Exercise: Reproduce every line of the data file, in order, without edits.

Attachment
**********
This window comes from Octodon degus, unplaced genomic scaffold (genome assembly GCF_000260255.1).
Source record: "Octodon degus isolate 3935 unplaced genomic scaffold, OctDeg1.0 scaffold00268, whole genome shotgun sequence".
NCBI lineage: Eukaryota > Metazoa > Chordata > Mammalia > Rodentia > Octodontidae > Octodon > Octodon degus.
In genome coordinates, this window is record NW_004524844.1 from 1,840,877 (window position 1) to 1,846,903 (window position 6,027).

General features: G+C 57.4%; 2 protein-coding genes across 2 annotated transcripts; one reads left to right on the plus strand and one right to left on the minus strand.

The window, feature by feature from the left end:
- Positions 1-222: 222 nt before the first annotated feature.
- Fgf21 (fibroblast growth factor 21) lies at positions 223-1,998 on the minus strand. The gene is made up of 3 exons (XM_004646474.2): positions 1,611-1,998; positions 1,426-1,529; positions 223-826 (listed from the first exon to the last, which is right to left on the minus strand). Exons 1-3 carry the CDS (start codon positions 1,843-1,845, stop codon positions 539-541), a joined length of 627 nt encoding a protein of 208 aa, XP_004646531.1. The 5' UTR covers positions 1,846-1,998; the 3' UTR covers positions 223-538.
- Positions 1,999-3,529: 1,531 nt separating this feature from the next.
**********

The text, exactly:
This window comes from Octodon degus, unplaced genomic scaffold (genome assembly GCF_000260255.1).
Source record: "Octodon degus isolate 3935 unplaced genomic scaffold, OctDeg1.0 scaffold00268, whole genome shotgun sequence".
NCBI lineage: Eukaryota > Metazoa > Chordata > Mammalia > Rodentia > Octodontidae > Octodon > Octodon degus.
In genome coordinates, this window is record NW_004524844.1 from 1,840,877 (window position 1) to 1,846,903 (window position 6,027).

General features: G+C 57.4%; 2 protein-coding genes across 2 annotated transcripts; one reads left to right on the plus strand and one right to left on the minus strand.

The window, feature by feature from the left end:
- Positions 1-222: 222 nt before the first annotated feature.
- Fgf21 (fibroblast growth factor 21) lies at positions 223-1,998 on the minus strand. The gene is made up of 3 exons (XM_004646474.2): positions 1,611-1,998; positions 1,426-1,529; positions 223-826 (listed from the first exon to the last, which is right to left on the minus strand). Exons 1-3 carry the CDS (start codon positions 1,843-1,845, stop codon positions 539-541), a joined length of 627 nt encoding a protein of 208 aa, XP_004646531.1. The 5' UTR covers positions 1,846-1,998; the 3' UTR covers positions 223-538.
- Positions 1,999-3,529: 1,531 nt separating this feature from the next.